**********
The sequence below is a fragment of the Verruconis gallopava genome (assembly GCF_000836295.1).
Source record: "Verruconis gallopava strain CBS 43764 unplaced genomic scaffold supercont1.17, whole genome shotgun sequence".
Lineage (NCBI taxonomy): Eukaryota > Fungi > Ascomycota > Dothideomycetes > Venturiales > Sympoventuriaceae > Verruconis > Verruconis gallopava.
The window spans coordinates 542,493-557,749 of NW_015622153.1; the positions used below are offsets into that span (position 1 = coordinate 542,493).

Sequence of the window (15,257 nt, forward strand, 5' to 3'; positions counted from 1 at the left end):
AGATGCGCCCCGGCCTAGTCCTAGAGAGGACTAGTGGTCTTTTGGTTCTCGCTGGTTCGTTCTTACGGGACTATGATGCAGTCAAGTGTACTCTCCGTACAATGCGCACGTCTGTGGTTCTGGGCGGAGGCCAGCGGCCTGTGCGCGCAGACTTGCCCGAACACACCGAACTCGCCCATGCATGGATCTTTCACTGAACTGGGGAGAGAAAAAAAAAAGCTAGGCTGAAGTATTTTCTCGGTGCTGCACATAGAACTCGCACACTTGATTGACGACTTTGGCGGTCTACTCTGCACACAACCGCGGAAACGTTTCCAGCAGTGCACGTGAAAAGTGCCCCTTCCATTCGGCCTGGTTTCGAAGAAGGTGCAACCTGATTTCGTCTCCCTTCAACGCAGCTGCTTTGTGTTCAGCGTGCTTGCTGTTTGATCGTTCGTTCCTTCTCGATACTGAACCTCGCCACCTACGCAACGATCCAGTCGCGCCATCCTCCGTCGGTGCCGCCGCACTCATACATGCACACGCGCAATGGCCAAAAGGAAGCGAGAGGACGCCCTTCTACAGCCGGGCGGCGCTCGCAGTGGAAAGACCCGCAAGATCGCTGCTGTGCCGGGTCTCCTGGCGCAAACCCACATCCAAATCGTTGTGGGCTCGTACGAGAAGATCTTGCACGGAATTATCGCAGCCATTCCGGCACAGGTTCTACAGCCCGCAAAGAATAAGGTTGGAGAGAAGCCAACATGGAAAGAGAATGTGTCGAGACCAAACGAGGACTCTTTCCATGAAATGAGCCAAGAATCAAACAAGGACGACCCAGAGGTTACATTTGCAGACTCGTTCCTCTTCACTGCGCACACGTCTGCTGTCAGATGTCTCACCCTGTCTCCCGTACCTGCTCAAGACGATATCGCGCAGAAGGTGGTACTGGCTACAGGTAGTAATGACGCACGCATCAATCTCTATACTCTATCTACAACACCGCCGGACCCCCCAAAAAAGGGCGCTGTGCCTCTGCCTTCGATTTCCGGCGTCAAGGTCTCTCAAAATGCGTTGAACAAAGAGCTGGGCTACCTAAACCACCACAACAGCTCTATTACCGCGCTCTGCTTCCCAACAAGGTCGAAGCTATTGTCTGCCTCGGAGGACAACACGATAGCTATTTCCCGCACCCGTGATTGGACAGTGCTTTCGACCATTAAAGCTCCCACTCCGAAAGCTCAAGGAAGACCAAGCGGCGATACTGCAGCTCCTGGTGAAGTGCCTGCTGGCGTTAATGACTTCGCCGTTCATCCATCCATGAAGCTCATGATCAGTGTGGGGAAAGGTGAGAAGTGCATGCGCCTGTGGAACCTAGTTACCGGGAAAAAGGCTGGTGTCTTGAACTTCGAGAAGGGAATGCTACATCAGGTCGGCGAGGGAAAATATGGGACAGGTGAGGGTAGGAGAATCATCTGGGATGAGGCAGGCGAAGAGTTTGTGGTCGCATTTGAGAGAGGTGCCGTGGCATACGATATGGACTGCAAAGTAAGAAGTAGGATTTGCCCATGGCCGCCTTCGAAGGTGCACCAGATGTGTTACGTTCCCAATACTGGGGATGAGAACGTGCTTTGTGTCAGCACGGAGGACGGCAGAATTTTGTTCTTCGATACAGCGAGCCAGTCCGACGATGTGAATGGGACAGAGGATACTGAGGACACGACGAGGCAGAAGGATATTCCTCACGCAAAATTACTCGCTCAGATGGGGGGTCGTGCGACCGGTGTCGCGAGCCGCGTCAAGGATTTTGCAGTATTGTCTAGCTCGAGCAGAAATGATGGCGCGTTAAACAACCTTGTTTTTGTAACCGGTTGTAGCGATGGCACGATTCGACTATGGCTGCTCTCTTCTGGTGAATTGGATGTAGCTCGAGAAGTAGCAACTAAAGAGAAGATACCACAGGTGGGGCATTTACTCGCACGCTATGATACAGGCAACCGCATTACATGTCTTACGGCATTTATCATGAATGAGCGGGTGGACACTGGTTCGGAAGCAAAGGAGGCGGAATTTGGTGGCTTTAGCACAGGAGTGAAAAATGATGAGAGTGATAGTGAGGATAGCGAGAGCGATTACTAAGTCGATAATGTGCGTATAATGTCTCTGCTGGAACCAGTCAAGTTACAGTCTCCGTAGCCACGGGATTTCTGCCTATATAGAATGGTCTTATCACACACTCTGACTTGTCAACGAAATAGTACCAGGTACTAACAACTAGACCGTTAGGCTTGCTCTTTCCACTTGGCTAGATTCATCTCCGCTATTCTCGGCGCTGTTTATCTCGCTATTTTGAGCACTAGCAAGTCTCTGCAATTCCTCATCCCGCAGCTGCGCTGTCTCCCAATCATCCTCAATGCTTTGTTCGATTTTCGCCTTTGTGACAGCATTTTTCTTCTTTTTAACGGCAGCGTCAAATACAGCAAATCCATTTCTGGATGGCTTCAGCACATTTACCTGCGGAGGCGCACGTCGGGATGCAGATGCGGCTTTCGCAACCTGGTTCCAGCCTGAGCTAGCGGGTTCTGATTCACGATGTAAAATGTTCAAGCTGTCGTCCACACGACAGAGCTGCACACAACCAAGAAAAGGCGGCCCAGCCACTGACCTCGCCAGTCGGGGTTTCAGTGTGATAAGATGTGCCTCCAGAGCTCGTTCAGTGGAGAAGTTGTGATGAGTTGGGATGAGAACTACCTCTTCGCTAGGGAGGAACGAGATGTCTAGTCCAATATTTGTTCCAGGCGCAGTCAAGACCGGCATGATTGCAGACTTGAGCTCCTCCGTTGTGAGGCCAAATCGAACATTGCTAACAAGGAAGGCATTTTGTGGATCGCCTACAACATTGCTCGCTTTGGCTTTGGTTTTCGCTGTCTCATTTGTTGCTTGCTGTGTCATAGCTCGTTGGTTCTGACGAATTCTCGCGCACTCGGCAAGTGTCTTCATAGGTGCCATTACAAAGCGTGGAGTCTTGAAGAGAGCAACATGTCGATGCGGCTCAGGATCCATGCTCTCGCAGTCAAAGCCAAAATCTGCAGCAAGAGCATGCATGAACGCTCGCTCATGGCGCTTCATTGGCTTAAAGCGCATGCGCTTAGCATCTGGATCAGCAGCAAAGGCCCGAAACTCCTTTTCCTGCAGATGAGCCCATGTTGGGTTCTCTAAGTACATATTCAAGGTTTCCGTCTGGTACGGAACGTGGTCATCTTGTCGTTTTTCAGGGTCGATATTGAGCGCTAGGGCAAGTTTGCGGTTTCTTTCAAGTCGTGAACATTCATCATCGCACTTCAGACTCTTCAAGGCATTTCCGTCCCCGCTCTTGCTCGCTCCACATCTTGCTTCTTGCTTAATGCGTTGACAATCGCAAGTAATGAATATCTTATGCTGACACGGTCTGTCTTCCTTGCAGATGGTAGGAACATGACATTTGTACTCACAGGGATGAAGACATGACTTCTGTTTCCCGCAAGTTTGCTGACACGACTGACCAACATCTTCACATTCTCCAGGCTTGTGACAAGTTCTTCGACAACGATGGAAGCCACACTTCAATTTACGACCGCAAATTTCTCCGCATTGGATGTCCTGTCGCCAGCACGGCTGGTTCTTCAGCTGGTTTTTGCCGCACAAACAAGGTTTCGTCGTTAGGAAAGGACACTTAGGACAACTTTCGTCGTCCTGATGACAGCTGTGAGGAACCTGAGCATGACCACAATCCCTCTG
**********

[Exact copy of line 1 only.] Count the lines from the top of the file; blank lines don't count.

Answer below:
The sequence below is a fragment of the Verruconis gallopava genome (assembly GCF_000836295.1).